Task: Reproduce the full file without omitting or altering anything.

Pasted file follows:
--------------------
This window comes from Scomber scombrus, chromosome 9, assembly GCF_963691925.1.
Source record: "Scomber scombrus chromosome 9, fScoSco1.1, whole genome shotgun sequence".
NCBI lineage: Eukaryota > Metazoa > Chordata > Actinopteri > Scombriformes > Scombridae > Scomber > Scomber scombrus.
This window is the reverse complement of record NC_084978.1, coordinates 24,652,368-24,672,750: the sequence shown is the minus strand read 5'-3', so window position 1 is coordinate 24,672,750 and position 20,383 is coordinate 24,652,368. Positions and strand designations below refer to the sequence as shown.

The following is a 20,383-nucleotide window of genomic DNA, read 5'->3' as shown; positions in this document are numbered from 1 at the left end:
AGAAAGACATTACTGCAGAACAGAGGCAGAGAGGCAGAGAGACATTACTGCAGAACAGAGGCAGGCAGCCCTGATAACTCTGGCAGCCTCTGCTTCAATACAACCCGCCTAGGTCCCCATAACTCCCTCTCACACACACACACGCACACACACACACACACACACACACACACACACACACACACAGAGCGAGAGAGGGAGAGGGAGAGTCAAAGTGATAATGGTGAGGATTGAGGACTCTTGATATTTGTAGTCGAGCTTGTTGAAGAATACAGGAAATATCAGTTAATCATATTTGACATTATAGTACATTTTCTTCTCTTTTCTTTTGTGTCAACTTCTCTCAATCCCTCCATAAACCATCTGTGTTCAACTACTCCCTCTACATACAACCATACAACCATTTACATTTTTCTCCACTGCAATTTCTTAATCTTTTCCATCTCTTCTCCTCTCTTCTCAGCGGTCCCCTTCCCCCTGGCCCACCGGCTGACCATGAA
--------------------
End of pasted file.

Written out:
This window comes from Scomber scombrus, chromosome 9, assembly GCF_963691925.1.
Source record: "Scomber scombrus chromosome 9, fScoSco1.1, whole genome shotgun sequence".
NCBI lineage: Eukaryota > Metazoa > Chordata > Actinopteri > Scombriformes > Scombridae > Scomber > Scomber scombrus.
This window is the reverse complement of record NC_084978.1, coordinates 24,652,368-24,672,750: the sequence shown is the minus strand read 5'-3', so window position 1 is coordinate 24,672,750 and position 20,383 is coordinate 24,652,368. Positions and strand designations below refer to the sequence as shown.

The following is a 20,383-nucleotide window of genomic DNA, read 5'->3' as shown; positions in this document are numbered from 1 at the left end:
AGAAAGACATTACTGCAGAACAGAGGCAGAGAGGCAGAGAGACATTACTGCAGAACAGAGGCAGGCAGCCCTGATAACTCTGGCAGCCTCTGCTTCAATACAACCCGCCTAGGTCCCCATAACTCCCTCTCACACACACACACGCACACACACACACACACACACACACACACACACACACACACAGAGCGAGAGAGGGAGAGGGAGAGTCAAAGTGATAATGGTGAGGATTGAGGACTCTTGATATTTGTAGTCGAGCTTGTTGAAGAATACAGGAAATATCAGTTAATCATATTTGACATTATAGTACATTTTCTTCTCTTTTCTTTTGTGTCAACTTCTCTCAATCCCTCCATAAACCATCTGTGTTCAACTACTCCCTCTACATACAACCATACAACCATTTACATTTTTCTCCACTGCAATTTCTTAATCTTTTCCATCTCTTCTCCTCTCTTCTCAGCGGTCCCCTTCCCCCTGGCCCACCGGCTGACCATGAA